If you have no full dataset, but you do have a sample covariance matrix, you can still fit your model. If you wish to add a mean structure, you need to provide a mean vector too. Importantly, if only sample statistics are provided, you must specify the number of observations that were used to compute the sample moments. The following example illustrates the use of a sample covariance matrix as input. First, we read in the lower half of the covariance matrix (including the diagonal):

``````lower <- '
11.834
6.947   9.364
6.819   5.091  12.532
4.783   5.028   7.495   9.986
-3.839  -3.889  -3.841  -3.625  9.610
-21.899 -18.831 -21.748 -18.775 35.522 450.288 '

wheaton.cov <-
getCov(lower, names = c("anomia67", "powerless67",
"anomia71", "powerless71",
"education", "sei"))
``````

The `getCov()` function makes it easy to create a full covariance matrix (including variable names) if you only have the lower-half elements (perhaps pasted from a textbook or a paper). Note that the lower-half elements are written between two single quotes. Therefore, you have some additional flexibility. You can add comments, and blank lines. If the numbers are separated by a comma, or a semi-colon, that is fine too. For more information about `getCov()`, see the online manual page.

Next, we can specify our model, estimate it, and request a summary of the results:

``````# classic wheaton et al. model
wheaton.model <- '
# latent variables
ses     =~ education + sei
alien67 =~ anomia67 + powerless67
alien71 =~ anomia71 + powerless71
# regressions
alien71 ~ alien67 + ses
alien67 ~ ses
# correlated residuals
anomia67 ~~ anomia71
powerless67 ~~ powerless71
'
fit <- sem(wheaton.model,
sample.cov = wheaton.cov,
sample.nobs = 932)
summary(fit, standardized = TRUE)
``````
``````lavaan 0.6-11 ended normally after 84 iterations

Estimator                                         ML
Optimization method                           NLMINB
Number of model parameters                        17

Number of observations                           932

Model Test User Model:

Test statistic                                 4.735
Degrees of freedom                                 4
P-value (Chi-square)                           0.316

Parameter Estimates:

Standard errors                             Standard
Information                                 Expected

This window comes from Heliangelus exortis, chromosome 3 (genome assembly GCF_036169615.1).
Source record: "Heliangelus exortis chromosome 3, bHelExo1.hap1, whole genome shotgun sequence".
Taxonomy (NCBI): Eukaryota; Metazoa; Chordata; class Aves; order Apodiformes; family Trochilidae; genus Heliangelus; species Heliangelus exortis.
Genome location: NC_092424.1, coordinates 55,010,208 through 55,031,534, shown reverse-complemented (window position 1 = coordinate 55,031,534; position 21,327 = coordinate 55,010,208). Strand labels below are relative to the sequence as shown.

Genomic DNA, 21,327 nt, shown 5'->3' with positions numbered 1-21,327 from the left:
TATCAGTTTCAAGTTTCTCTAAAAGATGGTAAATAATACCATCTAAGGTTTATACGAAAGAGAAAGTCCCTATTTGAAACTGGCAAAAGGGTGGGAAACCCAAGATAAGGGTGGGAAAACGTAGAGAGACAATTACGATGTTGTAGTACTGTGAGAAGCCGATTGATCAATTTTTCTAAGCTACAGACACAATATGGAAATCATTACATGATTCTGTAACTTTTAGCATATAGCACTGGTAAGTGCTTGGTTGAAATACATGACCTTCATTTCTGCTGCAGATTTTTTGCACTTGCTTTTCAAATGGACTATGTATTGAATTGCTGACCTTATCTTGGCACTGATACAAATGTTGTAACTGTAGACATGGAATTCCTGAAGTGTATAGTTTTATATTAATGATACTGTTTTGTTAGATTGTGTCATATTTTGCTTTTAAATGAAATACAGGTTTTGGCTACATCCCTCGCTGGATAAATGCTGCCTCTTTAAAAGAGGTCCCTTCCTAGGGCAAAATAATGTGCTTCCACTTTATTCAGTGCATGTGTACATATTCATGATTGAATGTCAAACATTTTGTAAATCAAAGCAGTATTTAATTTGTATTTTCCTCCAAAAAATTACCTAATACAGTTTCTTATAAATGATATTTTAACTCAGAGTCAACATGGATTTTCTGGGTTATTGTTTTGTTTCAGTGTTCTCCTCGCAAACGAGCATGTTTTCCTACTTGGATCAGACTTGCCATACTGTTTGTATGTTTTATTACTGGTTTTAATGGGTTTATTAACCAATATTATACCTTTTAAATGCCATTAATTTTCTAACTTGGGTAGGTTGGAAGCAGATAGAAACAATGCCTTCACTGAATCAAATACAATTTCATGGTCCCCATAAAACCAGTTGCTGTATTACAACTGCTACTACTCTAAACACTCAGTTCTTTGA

Information saturated (h1) model          Structured

Latent Variables:
Estimate  Std.Err  z-value  P(>|z|)   Std.lv  Std.all
ses =~
education         1.000                               2.607    0.842
sei               5.219    0.422   12.364    0.000   13.609    0.642
alien67 =~
anomia67          1.000                               2.663    0.774
powerless67       0.979    0.062   15.895    0.000    2.606    0.852
alien71 =~
anomia71          1.000                               2.850    0.805
powerless71       0.922    0.059   15.498    0.000    2.628    0.832

Regressions:
Estimate  Std.Err  z-value  P(>|z|)   Std.lv  Std.all
alien71 ~
alien67           0.607    0.051   11.898    0.000    0.567    0.567
ses              -0.227    0.052   -4.334    0.000   -0.207   -0.207
alien67 ~
ses              -0.575    0.056  -10.195    0.000   -0.563   -0.563

Covariances:
Estimate  Std.Err  z-value  P(>|z|)   Std.lv  Std.all
.anomia67 ~~
.anomia71          1.623    0.314    5.176    0.000    1.623    0.356
.powerless67 ~~
.powerless71       0.339    0.261    1.298    0.194    0.339    0.121

Variances:
Estimate  Std.Err  z-value  P(>|z|)   Std.lv  Std.all
.education         2.801    0.507    5.525    0.000    2.801    0.292
.sei             264.597   18.126   14.597    0.000  264.597    0.588
.anomia67          4.731    0.453   10.441    0.000    4.731    0.400
.powerless67       2.563    0.403    6.359    0.000    2.563    0.274
.anomia71          4.399    0.515    8.542    0.000    4.399    0.351
.powerless71       3.070    0.434    7.070    0.000    3.070    0.308
ses               6.798    0.649   10.475    0.000    1.000    1.000
.alien67           4.841    0.467   10.359    0.000    0.683    0.683
.alien71           4.083    0.404   10.104    0.000    0.503    0.503
``````

#### The `sample.cov.rescale` argument

If the estimator is `ML` (the default), then the sample variance-covariance matrix will be rescaled by a factor (N-1)/N. The reasoning is the following: the elements in a sample variance-covariance matrix have (usually) been divided by N-1. But the (normal-based) ML estimator would divide the elements by N. Therefore, we need to rescale. If you donâ€™t want this to happen (for example in a simulation study), you can provide the argument `sample.cov.rescale = FALSE`.

#### Multiple groups

If you have multiple groups, the `sample.cov` argument must be a list containing the sample variance-covariance matrix of each group as a separate element in the list. If a mean structure is needed, the `sample.mean` argument must be a list containing the sample means of each group. Finally, the `sample.nobs` argument can be either a list or an integer vector containing the number of observations for each group.